Showing posts with label thriller. Show all posts
Showing posts with label thriller. Show all posts

Tuesday, February 7

8 Ways A Thriller differs from a Mystery

8 Ways A Thriller differs from a Mystery


I’ve discussed the structure of a CYOA story, the structure of a mystery, the structure of a short story, even the structure of a great story, but never the structure of a thriller. I think it’s high time to remedy that!

But how to write a thriller is a rather large subject, so in what follows I only look at 8 ways a thriller differs from other kinds of stories.

Thriller: Mystery, Crime, Suspense and Horror


Thrillers have a bit of everything: mystery, suspense, crime and horror. Perhaps that’s the secret of their popularity, there’s something for everyone.

“Thrillers are characterized and defined by the moods they elicit, giving viewers heightened feelings of suspense, excitement, surprise, anticipation and anxiety. Successful examples of thrillers are the films of Alfred Hitchcock.” (Wikipedia)

In a word, thrillers are supposed to be thrilling!

8 Ways in which a thriller differs from other books:


1. Pacing: A thriller is relentless.


I’ve found that certain genres—cozy’s for instance—don’t require a huge amount of dramatic tension or, as I like to call it, narrative drive. Speaking for myself, I read cozy mysteries for the sense of community, to see the characters’ quirks and how they complicate things. To see a) WHO did it, b) HOW they did it and c) WHY they did it. Thrillers, though, I read primarily because I want to lose myself in a fast paced story that fires up the imagination.

2. There is no obvious set of suspects.


One of the things that distinguishes a thriller from a cozy is that a thriller doesn’t have a clear list of suspects.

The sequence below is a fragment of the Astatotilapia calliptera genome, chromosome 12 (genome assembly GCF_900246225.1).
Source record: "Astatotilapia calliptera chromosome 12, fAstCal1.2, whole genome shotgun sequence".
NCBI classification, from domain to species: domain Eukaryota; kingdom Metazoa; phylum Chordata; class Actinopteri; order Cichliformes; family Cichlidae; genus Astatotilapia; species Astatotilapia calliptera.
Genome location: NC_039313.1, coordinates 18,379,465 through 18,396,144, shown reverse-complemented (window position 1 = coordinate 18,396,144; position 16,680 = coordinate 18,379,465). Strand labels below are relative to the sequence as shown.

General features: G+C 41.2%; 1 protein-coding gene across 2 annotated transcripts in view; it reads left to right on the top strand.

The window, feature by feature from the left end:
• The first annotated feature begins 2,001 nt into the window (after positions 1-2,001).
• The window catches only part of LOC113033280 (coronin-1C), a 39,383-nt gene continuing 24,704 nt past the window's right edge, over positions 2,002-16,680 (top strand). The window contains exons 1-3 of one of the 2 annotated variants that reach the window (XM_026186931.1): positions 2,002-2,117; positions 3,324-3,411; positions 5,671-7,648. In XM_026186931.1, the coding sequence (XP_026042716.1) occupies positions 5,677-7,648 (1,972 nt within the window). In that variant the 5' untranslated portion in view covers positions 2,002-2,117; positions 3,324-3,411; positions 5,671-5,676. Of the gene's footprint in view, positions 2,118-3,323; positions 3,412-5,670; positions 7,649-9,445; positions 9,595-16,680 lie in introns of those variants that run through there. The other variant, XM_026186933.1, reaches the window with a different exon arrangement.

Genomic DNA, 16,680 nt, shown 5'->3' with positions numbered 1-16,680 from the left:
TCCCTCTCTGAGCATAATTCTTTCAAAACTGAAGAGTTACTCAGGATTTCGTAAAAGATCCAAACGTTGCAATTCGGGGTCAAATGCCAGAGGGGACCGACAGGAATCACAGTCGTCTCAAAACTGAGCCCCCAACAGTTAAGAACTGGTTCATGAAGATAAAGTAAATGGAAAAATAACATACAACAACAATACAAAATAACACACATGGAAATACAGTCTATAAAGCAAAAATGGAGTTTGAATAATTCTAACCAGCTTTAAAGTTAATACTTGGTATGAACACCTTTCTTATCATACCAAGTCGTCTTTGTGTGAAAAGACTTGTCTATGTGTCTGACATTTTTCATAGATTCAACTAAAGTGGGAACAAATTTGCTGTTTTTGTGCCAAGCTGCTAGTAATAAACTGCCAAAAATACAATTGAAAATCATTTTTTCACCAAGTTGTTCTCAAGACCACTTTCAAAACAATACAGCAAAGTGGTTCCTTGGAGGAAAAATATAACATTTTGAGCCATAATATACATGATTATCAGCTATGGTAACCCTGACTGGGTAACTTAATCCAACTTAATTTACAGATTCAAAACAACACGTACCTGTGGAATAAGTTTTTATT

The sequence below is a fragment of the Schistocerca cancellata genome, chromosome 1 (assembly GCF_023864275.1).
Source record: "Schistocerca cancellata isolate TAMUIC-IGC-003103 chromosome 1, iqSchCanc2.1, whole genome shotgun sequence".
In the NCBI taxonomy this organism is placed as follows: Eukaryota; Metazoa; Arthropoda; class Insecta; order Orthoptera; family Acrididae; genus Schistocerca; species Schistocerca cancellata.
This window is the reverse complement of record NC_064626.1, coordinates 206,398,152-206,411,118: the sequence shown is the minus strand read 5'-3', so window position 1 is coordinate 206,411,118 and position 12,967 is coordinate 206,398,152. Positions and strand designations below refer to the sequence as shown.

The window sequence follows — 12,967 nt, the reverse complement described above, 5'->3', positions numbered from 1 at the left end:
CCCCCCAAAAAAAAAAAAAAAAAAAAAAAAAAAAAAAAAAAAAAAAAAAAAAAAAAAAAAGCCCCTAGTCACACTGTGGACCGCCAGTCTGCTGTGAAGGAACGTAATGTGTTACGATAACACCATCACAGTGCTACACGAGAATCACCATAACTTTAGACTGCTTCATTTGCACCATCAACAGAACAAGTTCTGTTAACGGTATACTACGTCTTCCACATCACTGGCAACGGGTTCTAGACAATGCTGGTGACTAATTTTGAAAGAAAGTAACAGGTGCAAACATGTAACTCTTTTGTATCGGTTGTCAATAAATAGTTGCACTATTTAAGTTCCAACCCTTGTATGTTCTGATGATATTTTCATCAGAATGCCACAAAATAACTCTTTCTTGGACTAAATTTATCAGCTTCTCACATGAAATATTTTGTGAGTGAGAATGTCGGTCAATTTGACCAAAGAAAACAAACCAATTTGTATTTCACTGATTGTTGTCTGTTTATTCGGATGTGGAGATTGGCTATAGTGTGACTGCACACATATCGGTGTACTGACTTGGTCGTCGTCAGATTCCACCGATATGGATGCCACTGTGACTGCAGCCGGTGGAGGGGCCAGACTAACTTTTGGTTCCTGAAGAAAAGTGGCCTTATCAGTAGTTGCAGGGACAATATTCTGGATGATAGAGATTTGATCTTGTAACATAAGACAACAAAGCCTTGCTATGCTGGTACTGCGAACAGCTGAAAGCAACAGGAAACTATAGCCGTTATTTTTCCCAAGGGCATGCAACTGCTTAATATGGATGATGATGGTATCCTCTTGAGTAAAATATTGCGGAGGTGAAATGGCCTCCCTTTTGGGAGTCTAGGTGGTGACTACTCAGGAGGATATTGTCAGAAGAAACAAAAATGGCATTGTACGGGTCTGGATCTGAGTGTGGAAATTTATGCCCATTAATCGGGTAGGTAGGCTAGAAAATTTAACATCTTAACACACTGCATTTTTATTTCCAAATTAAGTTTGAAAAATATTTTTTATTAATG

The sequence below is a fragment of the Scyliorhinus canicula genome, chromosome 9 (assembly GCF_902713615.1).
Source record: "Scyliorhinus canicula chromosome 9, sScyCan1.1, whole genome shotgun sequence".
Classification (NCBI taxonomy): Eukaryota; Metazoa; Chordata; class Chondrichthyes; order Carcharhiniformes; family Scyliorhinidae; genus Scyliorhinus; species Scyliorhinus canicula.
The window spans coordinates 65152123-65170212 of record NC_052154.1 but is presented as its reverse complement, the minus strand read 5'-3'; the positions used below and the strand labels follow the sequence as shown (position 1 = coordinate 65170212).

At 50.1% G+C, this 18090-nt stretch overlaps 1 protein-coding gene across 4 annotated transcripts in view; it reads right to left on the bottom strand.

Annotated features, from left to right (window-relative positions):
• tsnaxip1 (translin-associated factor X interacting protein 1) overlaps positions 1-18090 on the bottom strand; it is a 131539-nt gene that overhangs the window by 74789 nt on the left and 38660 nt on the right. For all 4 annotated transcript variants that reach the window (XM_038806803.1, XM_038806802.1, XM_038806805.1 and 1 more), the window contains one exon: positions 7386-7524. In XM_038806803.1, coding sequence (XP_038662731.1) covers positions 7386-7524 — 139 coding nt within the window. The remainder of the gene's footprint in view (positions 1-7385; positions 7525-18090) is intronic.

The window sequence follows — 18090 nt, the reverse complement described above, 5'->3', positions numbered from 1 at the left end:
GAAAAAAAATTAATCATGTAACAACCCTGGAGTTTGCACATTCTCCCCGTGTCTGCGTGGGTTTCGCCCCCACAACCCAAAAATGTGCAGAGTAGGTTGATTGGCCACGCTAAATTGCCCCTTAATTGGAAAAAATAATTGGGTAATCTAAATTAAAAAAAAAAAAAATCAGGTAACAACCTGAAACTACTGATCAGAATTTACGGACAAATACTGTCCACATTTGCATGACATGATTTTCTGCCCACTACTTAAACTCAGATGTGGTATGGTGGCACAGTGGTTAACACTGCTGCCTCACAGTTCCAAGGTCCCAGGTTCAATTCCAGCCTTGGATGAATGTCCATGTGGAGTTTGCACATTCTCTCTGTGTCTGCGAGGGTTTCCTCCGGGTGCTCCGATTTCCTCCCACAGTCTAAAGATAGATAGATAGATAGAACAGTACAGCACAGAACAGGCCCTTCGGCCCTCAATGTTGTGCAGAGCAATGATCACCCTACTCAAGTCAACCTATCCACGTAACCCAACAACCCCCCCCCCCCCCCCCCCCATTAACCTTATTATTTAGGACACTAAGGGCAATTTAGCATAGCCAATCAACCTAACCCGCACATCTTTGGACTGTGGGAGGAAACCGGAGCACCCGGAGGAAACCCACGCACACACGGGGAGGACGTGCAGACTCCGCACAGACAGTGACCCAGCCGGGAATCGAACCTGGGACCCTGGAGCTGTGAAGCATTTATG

Recall that in a cozy mystery the suspects are drawn from what W.H. Auden calls a “closed society” so we have our pool of suspects right from the beginning. The reader’s task is to work out which of them committed the dastardly deed. For example, a freak snow storm traps 9 people in a remote hunting lodge. Logically, the killer has to be one of the surviving 8 people.

In a thriller, though, the killer can be someone completely unconnected to the detective and her allies. For example in Thomas Harris’ novel Silence of the Lambs Jame Gumb, the serial killer and Big Bad, was never directly connected to the investigation. (Dr. Hannibal Lecter WAS, but Lector wasn’t the antagonist.)

That said, many times the murderer has some sort of connection to the detective. For example, it might turn out that the killer is someone inside the detective’s inner circle, or perhaps one of the apparently minor characters involved in the case—the detective’s mail carrier, the barista that serves the detective coffee each day, his sister’s new boyfriend, and so on. For example, in James Patterson’s thriller, Along Came a Spider, one of the killers was part of the hero’s own team.

3. High stakes.


In a cozy the stakes are usually modest. If the detective doesn’t solve the case then the murderer will go unpunished and the imbalance the murder created in society will not be addressed. As a result, people will be more suspicious of each other, each thinking that the other could be a murderer. Also, the sleuth’s reputation would take a considerable hit.

In a thriller, on the other hand, if the murderer isn’t caught it could mean the end of the world.

4. Protagonist is a hero.


Not all protagonists are heroes. A hero is someone—male or female—who has noble qualities. For instance, they are courageous and think of the well-being of others before their own. They will do what many would consider irrational things to defeat the Big Bad and save the day.

Generally, whatever organization the hero is with he is cut off from. He is the rebel police officer, the journalist who skates too close to the edge, the soldier who would do anything, sacrifice anything, to save the day.

5. Antagonist is a proper villain.